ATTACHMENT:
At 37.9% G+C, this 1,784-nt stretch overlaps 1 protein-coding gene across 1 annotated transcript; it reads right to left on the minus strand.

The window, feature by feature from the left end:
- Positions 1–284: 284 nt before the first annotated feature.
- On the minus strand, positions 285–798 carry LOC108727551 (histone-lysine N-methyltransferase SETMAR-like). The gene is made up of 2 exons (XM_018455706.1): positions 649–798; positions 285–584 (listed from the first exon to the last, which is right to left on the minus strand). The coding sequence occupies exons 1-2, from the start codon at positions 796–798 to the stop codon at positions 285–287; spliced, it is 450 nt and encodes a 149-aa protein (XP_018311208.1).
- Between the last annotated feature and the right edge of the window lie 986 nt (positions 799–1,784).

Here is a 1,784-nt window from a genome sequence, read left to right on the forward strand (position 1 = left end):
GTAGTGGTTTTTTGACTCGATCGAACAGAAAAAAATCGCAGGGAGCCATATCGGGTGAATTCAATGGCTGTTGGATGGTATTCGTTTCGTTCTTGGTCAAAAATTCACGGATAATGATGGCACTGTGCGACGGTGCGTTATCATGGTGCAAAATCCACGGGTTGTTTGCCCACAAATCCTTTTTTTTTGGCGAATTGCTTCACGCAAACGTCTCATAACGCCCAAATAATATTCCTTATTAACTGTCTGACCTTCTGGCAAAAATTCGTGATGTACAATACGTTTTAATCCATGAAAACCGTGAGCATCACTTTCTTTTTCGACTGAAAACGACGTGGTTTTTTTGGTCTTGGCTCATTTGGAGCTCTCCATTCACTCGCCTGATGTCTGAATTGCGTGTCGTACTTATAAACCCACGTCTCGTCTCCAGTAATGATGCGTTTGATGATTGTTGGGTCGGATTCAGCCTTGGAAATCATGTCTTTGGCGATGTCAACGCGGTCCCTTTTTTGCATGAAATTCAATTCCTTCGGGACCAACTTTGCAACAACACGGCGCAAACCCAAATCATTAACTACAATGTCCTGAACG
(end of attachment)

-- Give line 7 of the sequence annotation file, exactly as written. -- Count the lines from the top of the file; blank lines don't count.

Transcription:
GTAGTGGTTTTTTGACTCGATCGAACAGAAAAAAATCGCAGGGAGCCATATCGGGTGAATTCAATGGCTGTTGGATGGTATTCGTTTCGTTCTTGGTCAAAAATTCACGGATAATGATGGCACTGTGCGACGGTGCGTTATCATGGTGCAAAATCCACGGGTTGTTTGCCCACAAATCCTTTTTTTTTGGCGAATTGCTTCACGCAAACGTCTCATAACGCCCAAATAATATTCCTTATTAACTGTCTGACCTTCTGGCAAAAATTCGTGATGTACAATACGTTTTAATCCATGAAAACCGTGAGCATCACTTTCTTTTTCGACTGAAAACGACGTGGTTTTTTTGGTCTTGGCTCATTTGGAGCTCTCCATTCACTCGCCTGATGTCTGAATTGCGTGTCGTACTTATAAACCCACGTCTCGTCTCCAGTAATGATGCGTTTGATGATTGTTGGGTCGGATTCAGCCTTGGAAATCATGTCTTTGGCGATGTCAACGCGGTCCCTTTTTTGCATGAAATTCAATTCCTTCGGGACCAACTTTGCAACAACACGGCGCAAACCCAAATCATTAACTACAATGTCCTGAACG